Anonymous Coward says:

Another pro-piracy consequence

In addition to the numerous problems outlined above, there’s another factor coming to hurt the streaming revolution, and it’s also entirely avoidable and self-inflicted: Digital Restrictions Management. Customers not only need to navigate all the various silos, they also need to be on “compatible” devices to get the DRM of the day to work. Sadly, Widevine makes this less trouble than it ought to be, but I suspect at least some services will freeze out potential customers due to settling on a DRM scheme that isn’t fully compatible with every major platform (iOS, Android, Windows (including pre-10!), OS X). There’s no good technical reason the streaming providers cannot offer an unencumbered video that works on all those and more, but their business conduct to date says it’s extremely unlikely that they would. Instead, most will be wrapped in purpose-specific “apps” for the mobile platforms. If people are lucky, the browser-delivered version will be in an HTML5 standardized Digital Restrictions Management container instead of some ad-hoc mess.

Either way, piracy becomes the path of least resistance: effort expended is not that much greater than navigating the silos, content may be available sooner, will be available for as long as the viewer has disk space to store it, will work on all the major devices, and will not be wrapped in an analytics package.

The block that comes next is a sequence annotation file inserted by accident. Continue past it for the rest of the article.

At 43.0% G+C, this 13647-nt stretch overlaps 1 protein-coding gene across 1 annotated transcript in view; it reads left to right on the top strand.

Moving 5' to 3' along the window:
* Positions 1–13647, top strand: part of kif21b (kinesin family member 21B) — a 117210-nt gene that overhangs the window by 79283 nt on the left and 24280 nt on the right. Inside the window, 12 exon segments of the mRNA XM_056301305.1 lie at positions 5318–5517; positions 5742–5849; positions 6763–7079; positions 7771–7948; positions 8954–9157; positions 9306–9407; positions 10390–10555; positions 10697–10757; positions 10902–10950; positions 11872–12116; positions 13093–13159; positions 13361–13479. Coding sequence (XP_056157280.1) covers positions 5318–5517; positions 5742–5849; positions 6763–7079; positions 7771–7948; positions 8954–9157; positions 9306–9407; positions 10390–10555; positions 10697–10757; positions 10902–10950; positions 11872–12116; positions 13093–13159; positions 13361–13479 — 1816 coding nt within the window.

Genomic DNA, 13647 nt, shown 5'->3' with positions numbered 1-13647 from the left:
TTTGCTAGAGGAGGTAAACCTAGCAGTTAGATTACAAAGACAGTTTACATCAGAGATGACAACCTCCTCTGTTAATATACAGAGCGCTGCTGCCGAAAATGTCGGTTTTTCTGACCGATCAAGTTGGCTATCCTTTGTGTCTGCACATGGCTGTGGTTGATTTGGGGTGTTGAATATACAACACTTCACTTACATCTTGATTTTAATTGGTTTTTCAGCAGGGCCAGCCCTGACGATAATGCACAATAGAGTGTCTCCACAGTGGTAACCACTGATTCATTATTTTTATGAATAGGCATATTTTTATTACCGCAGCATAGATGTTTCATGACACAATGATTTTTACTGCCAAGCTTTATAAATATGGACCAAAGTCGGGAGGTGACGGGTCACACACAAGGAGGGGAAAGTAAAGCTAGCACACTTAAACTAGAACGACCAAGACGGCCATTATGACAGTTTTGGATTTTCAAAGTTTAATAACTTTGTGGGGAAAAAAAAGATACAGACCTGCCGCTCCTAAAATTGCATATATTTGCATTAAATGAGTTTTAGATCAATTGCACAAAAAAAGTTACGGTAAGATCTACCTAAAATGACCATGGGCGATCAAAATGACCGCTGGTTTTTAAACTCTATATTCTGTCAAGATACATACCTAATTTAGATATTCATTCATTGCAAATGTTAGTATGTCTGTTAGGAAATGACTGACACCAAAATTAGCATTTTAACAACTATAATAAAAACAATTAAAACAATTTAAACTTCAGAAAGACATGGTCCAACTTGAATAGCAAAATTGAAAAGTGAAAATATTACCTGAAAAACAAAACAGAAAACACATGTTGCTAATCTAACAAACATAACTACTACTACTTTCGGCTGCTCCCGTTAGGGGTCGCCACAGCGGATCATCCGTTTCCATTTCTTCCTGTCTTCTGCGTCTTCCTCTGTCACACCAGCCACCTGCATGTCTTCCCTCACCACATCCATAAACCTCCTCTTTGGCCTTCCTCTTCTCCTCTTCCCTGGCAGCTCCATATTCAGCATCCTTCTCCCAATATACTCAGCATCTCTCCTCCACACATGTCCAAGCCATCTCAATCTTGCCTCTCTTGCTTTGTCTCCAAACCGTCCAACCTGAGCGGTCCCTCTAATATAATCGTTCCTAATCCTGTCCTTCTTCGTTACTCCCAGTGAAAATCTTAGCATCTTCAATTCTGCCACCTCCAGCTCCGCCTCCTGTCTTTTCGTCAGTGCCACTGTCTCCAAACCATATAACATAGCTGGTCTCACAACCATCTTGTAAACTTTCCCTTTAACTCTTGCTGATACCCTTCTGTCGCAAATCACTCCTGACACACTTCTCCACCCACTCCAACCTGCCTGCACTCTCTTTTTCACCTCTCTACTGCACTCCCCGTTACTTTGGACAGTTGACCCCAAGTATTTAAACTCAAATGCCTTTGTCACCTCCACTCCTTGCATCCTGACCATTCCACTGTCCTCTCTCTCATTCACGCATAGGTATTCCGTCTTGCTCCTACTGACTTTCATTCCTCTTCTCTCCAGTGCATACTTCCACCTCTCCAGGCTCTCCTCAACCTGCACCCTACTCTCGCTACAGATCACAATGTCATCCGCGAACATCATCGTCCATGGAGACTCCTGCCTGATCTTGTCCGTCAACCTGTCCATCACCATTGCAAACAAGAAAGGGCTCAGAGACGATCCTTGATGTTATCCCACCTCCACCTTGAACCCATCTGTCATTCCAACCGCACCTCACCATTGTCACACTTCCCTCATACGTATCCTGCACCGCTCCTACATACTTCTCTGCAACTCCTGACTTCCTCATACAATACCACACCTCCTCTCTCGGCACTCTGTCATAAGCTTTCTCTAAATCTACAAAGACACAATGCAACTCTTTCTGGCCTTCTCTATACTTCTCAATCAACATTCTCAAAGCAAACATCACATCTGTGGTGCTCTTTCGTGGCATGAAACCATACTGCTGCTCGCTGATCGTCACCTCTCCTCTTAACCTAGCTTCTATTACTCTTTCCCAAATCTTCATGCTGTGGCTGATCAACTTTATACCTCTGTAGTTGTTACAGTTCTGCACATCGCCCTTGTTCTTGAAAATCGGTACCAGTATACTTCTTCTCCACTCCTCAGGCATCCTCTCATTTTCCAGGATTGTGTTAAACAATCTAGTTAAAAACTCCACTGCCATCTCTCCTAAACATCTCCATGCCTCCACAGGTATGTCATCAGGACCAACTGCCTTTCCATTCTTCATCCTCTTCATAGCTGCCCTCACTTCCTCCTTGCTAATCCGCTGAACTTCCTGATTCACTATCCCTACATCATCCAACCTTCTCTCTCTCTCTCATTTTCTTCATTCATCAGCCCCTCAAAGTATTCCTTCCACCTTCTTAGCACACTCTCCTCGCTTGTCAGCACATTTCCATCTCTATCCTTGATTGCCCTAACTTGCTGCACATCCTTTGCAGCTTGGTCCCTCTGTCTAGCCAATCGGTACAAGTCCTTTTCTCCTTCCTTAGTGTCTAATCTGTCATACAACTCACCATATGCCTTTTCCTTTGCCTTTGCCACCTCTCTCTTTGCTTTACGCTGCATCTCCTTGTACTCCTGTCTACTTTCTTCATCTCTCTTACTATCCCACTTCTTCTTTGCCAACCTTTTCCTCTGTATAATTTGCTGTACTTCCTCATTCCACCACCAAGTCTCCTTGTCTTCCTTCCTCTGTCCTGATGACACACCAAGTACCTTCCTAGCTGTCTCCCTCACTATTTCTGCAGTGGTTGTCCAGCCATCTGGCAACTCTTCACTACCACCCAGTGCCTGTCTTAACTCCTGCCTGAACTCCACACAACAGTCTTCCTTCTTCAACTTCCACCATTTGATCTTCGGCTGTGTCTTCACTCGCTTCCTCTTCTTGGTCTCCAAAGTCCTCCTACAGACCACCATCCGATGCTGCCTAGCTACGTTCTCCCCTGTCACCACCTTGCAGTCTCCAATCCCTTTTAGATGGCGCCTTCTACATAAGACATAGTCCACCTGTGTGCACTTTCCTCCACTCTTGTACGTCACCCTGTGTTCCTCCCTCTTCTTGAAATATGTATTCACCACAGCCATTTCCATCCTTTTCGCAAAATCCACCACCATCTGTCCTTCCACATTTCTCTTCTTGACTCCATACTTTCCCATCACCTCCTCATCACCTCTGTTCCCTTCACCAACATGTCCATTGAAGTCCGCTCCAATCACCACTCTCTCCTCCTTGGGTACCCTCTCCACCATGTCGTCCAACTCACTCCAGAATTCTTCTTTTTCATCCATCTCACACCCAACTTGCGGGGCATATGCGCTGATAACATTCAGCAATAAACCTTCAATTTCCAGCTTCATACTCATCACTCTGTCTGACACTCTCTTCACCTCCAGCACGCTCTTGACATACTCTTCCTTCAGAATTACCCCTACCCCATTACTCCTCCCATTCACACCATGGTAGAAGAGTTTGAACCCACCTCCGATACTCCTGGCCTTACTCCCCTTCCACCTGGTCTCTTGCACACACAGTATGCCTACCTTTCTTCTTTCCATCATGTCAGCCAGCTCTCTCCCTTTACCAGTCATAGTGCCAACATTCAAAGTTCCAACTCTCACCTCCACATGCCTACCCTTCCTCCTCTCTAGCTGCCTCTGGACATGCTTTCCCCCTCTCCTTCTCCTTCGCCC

PaulT (profile) says:

Re: Another pro-piracy consequence

“Either way, piracy becomes the path of least resistance”

That’s all it ever is, and all it ever was. The resistance might come in the form of pricing, inconvenience, regional or format windows, language or some other factor. But, piracy usually there as the easy option. It has existed well before the internet, and it will continue to exist.

The biggest problem facing these companies is that in order to fight the problems causing this resistance, they erect more barriers (as you correctly note, DRM is one f the more recent ones). If they could just learn to make the legal routes easier than piracy they will find more success. I mean, literally the selling point for most people I know regarding services like Spotify and Netflix is because they were easier than piracy, and they’re happy to pay for that. Stop trying to make them more difficult again.

Roger Strong (profile) says:

Re: Another pro-piracy consequence

Customers not only need to navigate all the various silos, they also need to be on "compatible" devices to get the DRM of the day to work.